Wind stresses the need for schools to act on the phrase “flipping the classroom” and not merely use it as a buzz term. She feels that the future of higher education is not the tradition of in-class lecture and then the student goes home to do homework. Instead, the lectures are watched at home and the projects are executed in the classroom with the professor there to direct and assist. Passive learning does not translate to the workforce. However, actually “flipping the classroom raises the bar on teaching, because there are likely to be unexpected questions, moments that when the faculty’s knowledge is tested, because the classroom experience will not merely be a prepared lecture.
Wind briefly discussed the ramification of education through the use of badges and analytics. Analytics may be used to make adjustments during the semester. Analytics should also be used after the student graduates to track where they are going.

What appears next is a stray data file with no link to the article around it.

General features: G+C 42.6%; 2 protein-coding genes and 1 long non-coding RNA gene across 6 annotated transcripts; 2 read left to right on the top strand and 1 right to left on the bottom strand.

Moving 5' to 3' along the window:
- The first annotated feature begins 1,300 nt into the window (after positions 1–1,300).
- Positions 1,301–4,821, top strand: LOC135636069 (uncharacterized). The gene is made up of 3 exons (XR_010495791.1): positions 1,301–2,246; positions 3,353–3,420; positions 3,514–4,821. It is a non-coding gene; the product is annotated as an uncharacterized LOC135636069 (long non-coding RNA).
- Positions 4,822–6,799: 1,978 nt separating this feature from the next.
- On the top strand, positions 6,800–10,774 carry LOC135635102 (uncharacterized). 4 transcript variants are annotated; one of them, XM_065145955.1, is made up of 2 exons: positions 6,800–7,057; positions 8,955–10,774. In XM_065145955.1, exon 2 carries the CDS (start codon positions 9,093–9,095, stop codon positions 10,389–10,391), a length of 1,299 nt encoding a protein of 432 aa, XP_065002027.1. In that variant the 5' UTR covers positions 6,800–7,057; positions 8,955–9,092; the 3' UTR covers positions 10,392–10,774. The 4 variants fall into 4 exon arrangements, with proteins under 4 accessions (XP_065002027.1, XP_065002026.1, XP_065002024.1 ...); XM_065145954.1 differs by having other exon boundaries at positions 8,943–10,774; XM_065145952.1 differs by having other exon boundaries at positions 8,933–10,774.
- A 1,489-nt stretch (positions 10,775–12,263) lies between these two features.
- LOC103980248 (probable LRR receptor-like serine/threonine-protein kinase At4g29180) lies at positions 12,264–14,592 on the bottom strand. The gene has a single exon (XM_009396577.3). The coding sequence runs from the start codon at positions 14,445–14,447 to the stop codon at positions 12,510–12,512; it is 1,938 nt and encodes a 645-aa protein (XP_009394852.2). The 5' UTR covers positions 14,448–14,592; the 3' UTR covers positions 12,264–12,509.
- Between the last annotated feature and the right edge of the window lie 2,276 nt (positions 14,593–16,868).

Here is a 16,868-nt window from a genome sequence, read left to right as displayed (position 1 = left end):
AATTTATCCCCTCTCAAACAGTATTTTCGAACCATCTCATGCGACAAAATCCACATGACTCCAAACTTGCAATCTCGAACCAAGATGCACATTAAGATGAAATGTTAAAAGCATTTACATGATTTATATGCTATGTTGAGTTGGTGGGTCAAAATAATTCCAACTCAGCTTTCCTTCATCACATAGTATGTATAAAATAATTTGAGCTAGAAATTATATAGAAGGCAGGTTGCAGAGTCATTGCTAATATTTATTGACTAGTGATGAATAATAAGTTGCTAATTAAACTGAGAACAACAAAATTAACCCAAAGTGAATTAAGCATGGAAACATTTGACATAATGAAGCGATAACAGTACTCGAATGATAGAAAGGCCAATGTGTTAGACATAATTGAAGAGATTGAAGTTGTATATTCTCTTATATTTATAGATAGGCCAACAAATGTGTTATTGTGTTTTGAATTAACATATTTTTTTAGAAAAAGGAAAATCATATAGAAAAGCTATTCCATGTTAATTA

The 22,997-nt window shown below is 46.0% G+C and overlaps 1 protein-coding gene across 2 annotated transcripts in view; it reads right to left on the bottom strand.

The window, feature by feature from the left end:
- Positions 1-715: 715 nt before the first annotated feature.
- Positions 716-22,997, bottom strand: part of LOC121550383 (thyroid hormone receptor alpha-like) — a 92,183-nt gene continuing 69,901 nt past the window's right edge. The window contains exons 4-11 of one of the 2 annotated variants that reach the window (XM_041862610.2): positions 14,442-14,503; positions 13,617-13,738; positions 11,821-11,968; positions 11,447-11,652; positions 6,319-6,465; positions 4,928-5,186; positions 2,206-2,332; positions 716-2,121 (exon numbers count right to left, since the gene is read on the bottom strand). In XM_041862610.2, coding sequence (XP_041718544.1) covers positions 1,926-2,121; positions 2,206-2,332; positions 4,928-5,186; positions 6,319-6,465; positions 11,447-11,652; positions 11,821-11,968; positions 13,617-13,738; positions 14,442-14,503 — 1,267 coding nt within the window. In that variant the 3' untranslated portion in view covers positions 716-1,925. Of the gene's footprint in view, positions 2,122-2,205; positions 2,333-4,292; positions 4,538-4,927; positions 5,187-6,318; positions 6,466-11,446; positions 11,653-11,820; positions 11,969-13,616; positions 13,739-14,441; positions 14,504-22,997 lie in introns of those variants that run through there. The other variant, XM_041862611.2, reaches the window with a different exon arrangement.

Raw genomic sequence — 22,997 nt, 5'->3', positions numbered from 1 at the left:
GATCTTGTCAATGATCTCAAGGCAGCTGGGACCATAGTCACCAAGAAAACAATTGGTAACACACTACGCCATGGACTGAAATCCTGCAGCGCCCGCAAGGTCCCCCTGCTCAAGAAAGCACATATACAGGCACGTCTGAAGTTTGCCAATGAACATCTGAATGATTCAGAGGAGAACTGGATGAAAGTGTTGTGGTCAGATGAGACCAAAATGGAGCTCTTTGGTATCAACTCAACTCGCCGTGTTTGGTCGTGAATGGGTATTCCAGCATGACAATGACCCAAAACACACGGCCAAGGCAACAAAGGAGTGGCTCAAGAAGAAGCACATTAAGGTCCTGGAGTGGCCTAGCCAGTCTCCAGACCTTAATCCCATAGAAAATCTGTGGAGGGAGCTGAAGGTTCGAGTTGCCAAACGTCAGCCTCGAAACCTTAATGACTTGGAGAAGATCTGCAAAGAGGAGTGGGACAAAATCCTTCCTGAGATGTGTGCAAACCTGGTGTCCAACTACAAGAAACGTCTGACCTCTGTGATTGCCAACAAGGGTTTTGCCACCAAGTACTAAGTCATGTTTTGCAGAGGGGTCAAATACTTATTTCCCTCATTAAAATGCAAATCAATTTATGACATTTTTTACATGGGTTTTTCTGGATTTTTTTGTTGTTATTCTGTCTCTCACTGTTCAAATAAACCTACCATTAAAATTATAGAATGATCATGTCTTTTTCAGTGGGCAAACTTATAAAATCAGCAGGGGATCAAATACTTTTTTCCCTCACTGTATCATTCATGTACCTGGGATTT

Jorge Urrutia of Fusion stressed the need for greater research on Millennials to understand more deeply a gigantic consumer base. Millennials or Gen Y born in the 1980s and 90s will be over 50% of the labor force by 1916. Over 5000 brand messages pass by Millennials on a daily basis and yet they are hard to reach. This is because Millennials are misunderstood. Urrutia broke down common myths about Millennials:
- They are homogenous
- They have different values
- They don’t care about career and workplace
- They are narcissistic and therefore the “Me Generation”